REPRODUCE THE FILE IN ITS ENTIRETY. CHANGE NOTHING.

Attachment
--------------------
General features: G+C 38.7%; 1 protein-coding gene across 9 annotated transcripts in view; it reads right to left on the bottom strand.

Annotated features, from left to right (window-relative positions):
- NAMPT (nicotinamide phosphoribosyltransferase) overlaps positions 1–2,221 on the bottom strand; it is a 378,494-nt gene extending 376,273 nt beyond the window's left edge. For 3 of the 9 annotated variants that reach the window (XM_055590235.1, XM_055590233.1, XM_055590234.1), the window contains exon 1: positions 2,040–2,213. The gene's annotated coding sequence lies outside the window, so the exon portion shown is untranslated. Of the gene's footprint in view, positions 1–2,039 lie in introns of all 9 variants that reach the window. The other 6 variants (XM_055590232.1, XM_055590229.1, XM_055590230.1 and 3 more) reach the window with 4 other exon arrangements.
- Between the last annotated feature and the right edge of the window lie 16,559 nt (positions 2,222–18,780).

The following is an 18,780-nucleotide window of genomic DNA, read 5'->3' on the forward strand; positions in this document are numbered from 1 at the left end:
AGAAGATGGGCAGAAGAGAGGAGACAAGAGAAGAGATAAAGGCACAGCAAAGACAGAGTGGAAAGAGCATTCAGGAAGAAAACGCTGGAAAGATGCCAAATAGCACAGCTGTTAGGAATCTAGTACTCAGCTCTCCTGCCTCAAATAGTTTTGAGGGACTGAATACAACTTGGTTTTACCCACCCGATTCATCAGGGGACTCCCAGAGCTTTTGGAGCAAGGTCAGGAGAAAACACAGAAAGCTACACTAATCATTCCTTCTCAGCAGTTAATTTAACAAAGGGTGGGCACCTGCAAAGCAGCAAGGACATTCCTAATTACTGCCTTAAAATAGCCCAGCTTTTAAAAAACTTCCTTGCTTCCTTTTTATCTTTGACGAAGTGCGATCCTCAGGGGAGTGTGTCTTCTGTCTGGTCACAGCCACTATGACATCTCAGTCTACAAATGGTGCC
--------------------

General features: G+C 38.7%; 1 protein-coding gene across 9 annotated transcripts in view; it reads right to left on the bottom strand.

Annotated features, from left to right (window-relative positions):
- NAMPT (nicotinamide phosphoribosyltransferase) overlaps positions 1–2,221 on the bottom strand; it is a 378,494-nt gene extending 376,273 nt beyond the window's left edge. For 3 of the 9 annotated variants that reach the window (XM_055590235.1, XM_055590233.1, XM_055590234.1), the window contains exon 1: positions 2,040–2,213. The gene's annotated coding sequence lies outside the window, so the exon portion shown is untranslated. Of the gene's footprint in view, positions 1–2,039 lie in introns of all 9 variants that reach the window. The other 6 variants (XM_055590232.1, XM_055590229.1, XM_055590230.1 and 3 more) reach the window with 4 other exon arrangements.
- Between the last annotated feature and the right edge of the window lie 16,559 nt (positions 2,222–18,780).

The following is an 18,780-nucleotide window of genomic DNA, read 5'->3' on the forward strand; positions in this document are numbered from 1 at the left end:
AGAAGATGGGCAGAAGAGAGGAGACAAGAGAAGAGATAAAGGCACAGCAAAGACAGAGTGGAAAGAGCATTCAGGAAGAAAACGCTGGAAAGATGCCAAATAGCACAGCTGTTAGGAATCTAGTACTCAGCTCTCCTGCCTCAAATAGTTTTGAGGGACTGAATACAACTTGGTTTTACCCACCCGATTCATCAGGGGACTCCCAGAGCTTTTGGAGCAAGGTCAGGAGAAAACACAGAAAGCTACACTAATCATTCCTTCTCAGCAGTTAATTTAACAAAGGGTGGGCACCTGCAAAGCAGCAAGGACATTCCTAATTACTGCCTTAAAATAGCCCAGCTTTTAAAAAACTTCCTTGCTTCCTTTTTATCTTTGACGAAGTGCGATCCTCAGGGGAGTGTGTCTTCTGTCTGGTCACAGCCACTATGACATCTCAGTCTACAAATGGTGCC